British MP Denies US Oil-For-Food Allegations
July 7, 2008 - 7:16 PM
London (CNSNews.com) -- A controversial British legislator challenged U.S. senators to charge him with perjury Tuesday after a Senate subcommittee accused him of lying under oath.
George Galloway, member of Parliament for a district in east London, said he was prepared to immediately travel to Washington to defend himself against the allegations, which involve links to Saddam Hussein's former regime and business dealings under the U.N. oil-for-food program in Iraq.
The chairman of the Senate Permanent Subcommittee on Investigations, Sen. Norm Coleman (R-Minn.), said Monday that Galloway "gave false and misleading testimony" during the British M.P.'s appearance at a hearing in May.
At that earlier hearing, Galloway denied that he had any oil dealings in Iraq at a time when he was running a charity providing medical care for children.
However, the subcommittee's latest report said that new evidence revealed that Galloway was granted oil allocations totaling 23 million barrels from Saddam Hussein's government from 1999 through 2003, and that the British lawmaker's estranged wife received $150,000 in connection with an oil allocation.
The report also alleged that his charity, the Mariam Appeal, received at least $446,000 under the oil-for-food program and that illegal payments of more than of $1.6 million were sent to the Hussein regime in connection with oil allocations.
"The additional evidence gathered by the subcommittee links George Galloway to the Iraqi regime's scheme to manipulate the U.N. oil-for-food program," Coleman said.
The committee cited interviews with "high-level members of the Hussein regime," including former deputy prime minister Tariq Aziz, testimony from oil traders and bank records.
Coleman said he would discuss the new evidence with the subcommittee's minority leader, Sen. Carl Levin (D-Mich.). In a statement, Levin commended the report and noted that Galloway and his wife "declined to be interviewed by the subcommittee regarding the questions raised by the new evidence."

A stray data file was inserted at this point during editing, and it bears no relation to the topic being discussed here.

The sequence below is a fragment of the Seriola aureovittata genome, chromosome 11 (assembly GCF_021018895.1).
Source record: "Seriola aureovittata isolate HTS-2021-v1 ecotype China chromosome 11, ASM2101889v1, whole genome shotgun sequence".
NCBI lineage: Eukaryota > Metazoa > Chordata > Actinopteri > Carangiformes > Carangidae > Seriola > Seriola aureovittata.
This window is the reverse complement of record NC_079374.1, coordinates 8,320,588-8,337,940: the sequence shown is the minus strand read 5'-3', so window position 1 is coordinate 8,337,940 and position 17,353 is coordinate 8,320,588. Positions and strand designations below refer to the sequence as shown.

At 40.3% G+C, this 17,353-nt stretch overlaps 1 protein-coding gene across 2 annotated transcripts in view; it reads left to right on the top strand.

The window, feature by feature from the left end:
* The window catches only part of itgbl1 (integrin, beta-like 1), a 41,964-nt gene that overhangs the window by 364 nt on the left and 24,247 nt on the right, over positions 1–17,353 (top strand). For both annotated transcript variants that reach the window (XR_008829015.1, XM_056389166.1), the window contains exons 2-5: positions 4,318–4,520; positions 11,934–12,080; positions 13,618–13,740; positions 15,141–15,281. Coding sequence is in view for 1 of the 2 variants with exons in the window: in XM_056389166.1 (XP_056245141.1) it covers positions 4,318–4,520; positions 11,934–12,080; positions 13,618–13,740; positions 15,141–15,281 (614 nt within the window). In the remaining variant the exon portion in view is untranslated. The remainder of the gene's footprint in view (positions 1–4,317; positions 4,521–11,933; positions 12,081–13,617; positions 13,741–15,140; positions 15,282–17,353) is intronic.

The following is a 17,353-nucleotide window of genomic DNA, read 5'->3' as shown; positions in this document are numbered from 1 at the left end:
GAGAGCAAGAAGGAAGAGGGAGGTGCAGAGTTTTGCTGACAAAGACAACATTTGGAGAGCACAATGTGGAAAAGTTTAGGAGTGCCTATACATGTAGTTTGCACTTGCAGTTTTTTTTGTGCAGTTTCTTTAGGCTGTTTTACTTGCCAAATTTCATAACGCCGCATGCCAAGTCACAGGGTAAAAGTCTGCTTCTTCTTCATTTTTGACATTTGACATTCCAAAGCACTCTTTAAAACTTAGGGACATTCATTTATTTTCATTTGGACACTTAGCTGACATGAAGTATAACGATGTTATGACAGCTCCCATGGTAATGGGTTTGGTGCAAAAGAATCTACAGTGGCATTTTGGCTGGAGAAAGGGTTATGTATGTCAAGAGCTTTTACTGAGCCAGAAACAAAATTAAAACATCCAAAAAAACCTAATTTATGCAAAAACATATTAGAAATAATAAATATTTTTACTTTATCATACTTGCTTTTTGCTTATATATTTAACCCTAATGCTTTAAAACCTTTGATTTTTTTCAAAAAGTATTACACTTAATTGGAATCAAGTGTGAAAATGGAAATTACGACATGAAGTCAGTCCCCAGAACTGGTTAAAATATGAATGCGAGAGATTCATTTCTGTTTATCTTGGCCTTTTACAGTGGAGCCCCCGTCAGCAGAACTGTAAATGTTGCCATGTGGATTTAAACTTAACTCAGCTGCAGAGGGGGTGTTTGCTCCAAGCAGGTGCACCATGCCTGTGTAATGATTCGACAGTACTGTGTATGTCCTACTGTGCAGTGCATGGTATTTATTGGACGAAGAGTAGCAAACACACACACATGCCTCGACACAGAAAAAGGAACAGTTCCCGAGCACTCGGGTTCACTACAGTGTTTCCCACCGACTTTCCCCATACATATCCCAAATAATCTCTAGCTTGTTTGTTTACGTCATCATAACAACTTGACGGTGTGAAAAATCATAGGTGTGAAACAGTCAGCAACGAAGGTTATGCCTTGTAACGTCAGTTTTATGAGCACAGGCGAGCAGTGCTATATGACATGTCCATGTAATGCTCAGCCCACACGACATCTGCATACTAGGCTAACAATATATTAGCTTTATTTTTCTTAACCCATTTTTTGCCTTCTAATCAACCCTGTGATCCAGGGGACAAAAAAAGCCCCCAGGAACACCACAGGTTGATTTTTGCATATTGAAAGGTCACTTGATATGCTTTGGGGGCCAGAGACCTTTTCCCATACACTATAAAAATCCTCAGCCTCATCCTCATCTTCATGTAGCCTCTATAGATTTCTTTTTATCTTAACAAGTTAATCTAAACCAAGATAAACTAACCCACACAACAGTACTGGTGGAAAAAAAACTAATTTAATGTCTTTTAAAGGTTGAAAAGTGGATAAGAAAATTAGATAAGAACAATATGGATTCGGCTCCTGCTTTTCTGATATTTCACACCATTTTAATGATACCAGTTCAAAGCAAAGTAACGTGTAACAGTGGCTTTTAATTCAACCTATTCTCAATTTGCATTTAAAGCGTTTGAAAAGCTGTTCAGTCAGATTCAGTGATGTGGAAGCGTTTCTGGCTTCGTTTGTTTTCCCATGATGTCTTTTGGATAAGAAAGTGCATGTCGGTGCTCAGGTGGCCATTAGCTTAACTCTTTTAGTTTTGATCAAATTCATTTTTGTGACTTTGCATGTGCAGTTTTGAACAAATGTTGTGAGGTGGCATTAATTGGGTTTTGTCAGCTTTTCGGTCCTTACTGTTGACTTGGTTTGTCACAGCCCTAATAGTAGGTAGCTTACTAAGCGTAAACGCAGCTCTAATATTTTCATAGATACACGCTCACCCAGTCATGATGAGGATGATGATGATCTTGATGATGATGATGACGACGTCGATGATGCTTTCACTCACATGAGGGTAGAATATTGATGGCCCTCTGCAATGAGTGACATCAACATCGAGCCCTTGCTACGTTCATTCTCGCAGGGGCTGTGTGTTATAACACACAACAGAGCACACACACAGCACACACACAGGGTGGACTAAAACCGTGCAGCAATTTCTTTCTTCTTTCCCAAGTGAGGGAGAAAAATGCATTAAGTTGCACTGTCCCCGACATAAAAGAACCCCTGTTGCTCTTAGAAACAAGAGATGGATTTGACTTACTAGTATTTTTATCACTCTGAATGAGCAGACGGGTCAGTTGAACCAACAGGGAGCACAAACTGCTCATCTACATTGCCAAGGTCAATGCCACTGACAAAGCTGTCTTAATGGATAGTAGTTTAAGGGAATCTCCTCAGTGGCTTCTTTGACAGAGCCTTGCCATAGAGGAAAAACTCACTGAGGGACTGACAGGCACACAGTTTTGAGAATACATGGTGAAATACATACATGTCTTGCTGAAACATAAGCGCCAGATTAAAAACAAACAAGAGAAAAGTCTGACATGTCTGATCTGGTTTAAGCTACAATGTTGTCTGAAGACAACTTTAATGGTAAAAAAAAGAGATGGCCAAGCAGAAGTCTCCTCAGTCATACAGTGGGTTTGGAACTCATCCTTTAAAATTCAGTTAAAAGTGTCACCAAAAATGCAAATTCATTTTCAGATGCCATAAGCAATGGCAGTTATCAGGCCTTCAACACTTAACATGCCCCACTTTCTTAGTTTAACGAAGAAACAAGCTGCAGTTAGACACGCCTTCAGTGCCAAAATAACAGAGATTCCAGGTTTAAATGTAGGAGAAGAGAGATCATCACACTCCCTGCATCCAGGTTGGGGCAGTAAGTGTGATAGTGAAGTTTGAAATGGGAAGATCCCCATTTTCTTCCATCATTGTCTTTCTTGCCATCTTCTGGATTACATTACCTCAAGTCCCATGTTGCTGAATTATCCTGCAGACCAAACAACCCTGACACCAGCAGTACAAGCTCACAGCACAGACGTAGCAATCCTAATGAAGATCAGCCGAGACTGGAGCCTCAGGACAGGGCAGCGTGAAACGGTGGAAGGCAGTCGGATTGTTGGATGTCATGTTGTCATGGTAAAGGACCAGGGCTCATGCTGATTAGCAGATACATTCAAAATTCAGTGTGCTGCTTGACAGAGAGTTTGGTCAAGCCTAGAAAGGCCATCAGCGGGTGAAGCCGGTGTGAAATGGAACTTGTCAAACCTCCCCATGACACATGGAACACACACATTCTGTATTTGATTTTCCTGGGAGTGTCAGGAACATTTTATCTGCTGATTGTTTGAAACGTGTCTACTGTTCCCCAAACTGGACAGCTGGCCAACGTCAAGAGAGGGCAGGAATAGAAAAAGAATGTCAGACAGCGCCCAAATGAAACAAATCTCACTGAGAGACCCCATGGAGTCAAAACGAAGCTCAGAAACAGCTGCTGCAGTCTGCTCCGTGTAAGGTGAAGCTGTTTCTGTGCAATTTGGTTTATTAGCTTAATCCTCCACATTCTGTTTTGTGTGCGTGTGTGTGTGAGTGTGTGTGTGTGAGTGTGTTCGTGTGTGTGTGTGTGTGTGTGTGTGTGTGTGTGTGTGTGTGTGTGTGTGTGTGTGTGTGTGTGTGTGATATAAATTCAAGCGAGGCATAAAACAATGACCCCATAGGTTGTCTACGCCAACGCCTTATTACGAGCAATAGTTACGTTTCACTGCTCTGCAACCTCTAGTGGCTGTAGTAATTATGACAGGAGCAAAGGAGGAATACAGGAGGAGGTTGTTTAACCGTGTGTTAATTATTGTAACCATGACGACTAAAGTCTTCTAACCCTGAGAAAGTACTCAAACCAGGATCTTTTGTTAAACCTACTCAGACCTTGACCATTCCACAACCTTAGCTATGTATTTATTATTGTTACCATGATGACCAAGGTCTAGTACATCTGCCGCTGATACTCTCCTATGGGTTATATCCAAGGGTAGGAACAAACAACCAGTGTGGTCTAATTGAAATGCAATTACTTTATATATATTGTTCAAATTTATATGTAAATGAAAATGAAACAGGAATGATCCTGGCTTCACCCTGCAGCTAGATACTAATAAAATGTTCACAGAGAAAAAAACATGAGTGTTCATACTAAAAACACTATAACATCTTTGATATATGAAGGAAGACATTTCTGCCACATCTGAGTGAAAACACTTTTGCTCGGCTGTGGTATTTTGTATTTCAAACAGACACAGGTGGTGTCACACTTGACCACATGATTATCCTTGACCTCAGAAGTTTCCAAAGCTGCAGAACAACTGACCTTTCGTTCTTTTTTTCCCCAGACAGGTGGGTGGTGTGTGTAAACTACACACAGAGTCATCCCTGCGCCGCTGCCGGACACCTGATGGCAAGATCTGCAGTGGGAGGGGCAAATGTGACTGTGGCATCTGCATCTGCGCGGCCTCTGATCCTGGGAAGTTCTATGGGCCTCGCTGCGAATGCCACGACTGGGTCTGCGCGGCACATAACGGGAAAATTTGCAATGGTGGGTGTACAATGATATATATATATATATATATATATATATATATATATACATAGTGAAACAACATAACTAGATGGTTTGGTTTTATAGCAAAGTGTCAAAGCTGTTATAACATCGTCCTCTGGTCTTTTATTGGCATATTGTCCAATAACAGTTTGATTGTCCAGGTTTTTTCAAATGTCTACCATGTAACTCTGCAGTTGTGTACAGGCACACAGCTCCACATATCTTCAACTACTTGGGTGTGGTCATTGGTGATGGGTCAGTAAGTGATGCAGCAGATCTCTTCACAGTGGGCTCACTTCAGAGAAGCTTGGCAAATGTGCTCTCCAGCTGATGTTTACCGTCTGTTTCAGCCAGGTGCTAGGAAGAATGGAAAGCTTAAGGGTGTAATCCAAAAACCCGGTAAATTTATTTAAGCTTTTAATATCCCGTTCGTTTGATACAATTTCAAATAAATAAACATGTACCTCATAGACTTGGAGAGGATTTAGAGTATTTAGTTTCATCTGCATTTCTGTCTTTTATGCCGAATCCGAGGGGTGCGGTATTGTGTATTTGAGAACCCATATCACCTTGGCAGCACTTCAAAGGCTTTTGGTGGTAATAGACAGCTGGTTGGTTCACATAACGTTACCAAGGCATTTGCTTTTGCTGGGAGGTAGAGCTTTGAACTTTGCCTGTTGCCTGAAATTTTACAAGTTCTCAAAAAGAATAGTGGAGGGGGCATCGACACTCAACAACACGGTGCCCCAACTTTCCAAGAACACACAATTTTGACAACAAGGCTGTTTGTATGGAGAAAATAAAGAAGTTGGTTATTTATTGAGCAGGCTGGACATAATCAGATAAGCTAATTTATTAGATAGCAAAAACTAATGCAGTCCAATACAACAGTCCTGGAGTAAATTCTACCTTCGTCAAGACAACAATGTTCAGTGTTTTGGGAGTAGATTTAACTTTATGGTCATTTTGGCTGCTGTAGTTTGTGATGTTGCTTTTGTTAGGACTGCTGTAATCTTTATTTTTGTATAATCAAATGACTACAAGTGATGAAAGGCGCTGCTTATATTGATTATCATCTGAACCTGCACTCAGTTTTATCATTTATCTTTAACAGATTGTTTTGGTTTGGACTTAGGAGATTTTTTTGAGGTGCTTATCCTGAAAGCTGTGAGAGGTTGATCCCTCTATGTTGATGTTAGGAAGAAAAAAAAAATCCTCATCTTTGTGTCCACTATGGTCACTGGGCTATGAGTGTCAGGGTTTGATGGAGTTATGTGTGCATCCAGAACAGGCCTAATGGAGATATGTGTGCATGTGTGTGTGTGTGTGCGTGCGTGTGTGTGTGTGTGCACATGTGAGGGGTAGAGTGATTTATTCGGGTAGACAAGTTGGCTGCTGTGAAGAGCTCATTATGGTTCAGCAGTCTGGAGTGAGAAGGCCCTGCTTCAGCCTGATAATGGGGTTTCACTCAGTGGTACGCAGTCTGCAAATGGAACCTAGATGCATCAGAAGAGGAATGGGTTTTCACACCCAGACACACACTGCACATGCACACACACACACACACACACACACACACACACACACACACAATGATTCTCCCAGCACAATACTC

Galloway responded on Tuesday by challenging the senators to bring criminal charges against him.
"I am prepared to fly to the United States today if necessary to face such a charge, because it is simply false," he told BBC radio.
Galloway accused Coleman of conducting a "sneak attack" and failing to notify him of the release of the new evidence. He also said he had been estranged from his wife since May and has spent very little time with her in the past two years.
Galloway's spokesman Ron McKay, who himself was named in the report as handling some of the oil funds, issued a further denial.
"Our response is that this is a pack of lies and that there is no evidence that George Galloway received a penny or benefited in any way," he told Cybercast News Service by telephone.
McKay said he was checking his bank records but had no recollection of a payment of $15,666 that the committee said was made into his bank account in Scotland.
The subcommittee report and potential perjury charges are the latest controversy to hit the British MP.
An anti-war firebrand who used to represent a constituency in Scotland, Galloway was kicked out of the ruling Labor Party in 2003 over his opposition to Prime Minister Tony Blair's Iraq policies. He formed a left-wing party, Respect, and in a rough-and-tumble campaign won its first parliamentary seat in May's general election.
Earlier this year, Galloway won $3 million in a libel suit against the conservative Daily Telegraph newspaper. The paper, citing documents found in Baghdad following the collapse of the regime, alleged that Galloway and his charity profited from the oil-for-food program.
The case is currently being appealed by the paper. Similar articles published in the Christian Science Monitor were the subject of a settlement and a printed retraction.
Galloway has compared the charges leveled by the Senate subcommittee to those published in the two newspapers, but committee members have denied that the claims are based on the same evidence.
His May testimony in front of the committee became the basis for a book, "Mr. Galloway Goes to Washington: the Brit who Set Congress Straight About Iraq."
See Earlier Story:
European Politicians Linked To Oil-For-Food Program (May 12, 2005)
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